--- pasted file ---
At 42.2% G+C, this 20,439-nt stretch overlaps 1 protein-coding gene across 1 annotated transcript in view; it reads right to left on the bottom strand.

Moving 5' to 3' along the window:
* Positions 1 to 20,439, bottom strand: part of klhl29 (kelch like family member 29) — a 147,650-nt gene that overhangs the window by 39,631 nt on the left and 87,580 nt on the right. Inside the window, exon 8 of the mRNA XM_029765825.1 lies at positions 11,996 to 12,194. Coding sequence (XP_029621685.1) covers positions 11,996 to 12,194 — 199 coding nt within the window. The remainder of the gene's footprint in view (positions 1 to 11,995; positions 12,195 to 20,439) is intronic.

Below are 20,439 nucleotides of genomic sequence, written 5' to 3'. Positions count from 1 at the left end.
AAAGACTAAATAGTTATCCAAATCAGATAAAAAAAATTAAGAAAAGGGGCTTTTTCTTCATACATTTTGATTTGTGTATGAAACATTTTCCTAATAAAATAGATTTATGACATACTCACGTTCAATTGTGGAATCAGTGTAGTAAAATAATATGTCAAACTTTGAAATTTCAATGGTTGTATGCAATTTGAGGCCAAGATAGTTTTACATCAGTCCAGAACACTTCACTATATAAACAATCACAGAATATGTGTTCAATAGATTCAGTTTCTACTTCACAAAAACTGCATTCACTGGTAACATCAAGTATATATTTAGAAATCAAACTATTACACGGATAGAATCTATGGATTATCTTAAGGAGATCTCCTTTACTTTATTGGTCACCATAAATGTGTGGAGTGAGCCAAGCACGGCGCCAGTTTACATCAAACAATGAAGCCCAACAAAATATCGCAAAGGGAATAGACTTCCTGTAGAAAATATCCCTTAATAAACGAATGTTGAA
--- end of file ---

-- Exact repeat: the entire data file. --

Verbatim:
At 42.2% G+C, this 20,439-nt stretch overlaps 1 protein-coding gene across 1 annotated transcript in view; it reads right to left on the bottom strand.

Moving 5' to 3' along the window:
* Positions 1 to 20,439, bottom strand: part of klhl29 (kelch like family member 29) — a 147,650-nt gene that overhangs the window by 39,631 nt on the left and 87,580 nt on the right. Inside the window, exon 8 of the mRNA XM_029765825.1 lies at positions 11,996 to 12,194. Coding sequence (XP_029621685.1) covers positions 11,996 to 12,194 — 199 coding nt within the window. The remainder of the gene's footprint in view (positions 1 to 11,995; positions 12,195 to 20,439) is intronic.

Below are 20,439 nucleotides of genomic sequence, written 5' to 3'. Positions count from 1 at the left end.
AAAGACTAAATAGTTATCCAAATCAGATAAAAAAAATTAAGAAAAGGGGCTTTTTCTTCATACATTTTGATTTGTGTATGAAACATTTTCCTAATAAAATAGATTTATGACATACTCACGTTCAATTGTGGAATCAGTGTAGTAAAATAATATGTCAAACTTTGAAATTTCAATGGTTGTATGCAATTTGAGGCCAAGATAGTTTTACATCAGTCCAGAACACTTCACTATATAAACAATCACAGAATATGTGTTCAATAGATTCAGTTTCTACTTCACAAAAACTGCATTCACTGGTAACATCAAGTATATATTTAGAAATCAAACTATTACACGGATAGAATCTATGGATTATCTTAAGGAGATCTCCTTTACTTTATTGGTCACCATAAATGTGTGGAGTGAGCCAAGCACGGCGCCAGTTTACATCAAACAATGAAGCCCAACAAAATATCGCAAAGGGAATAGACTTCCTGTAGAAAATATCCCTTAATAAACGAATGTTGAA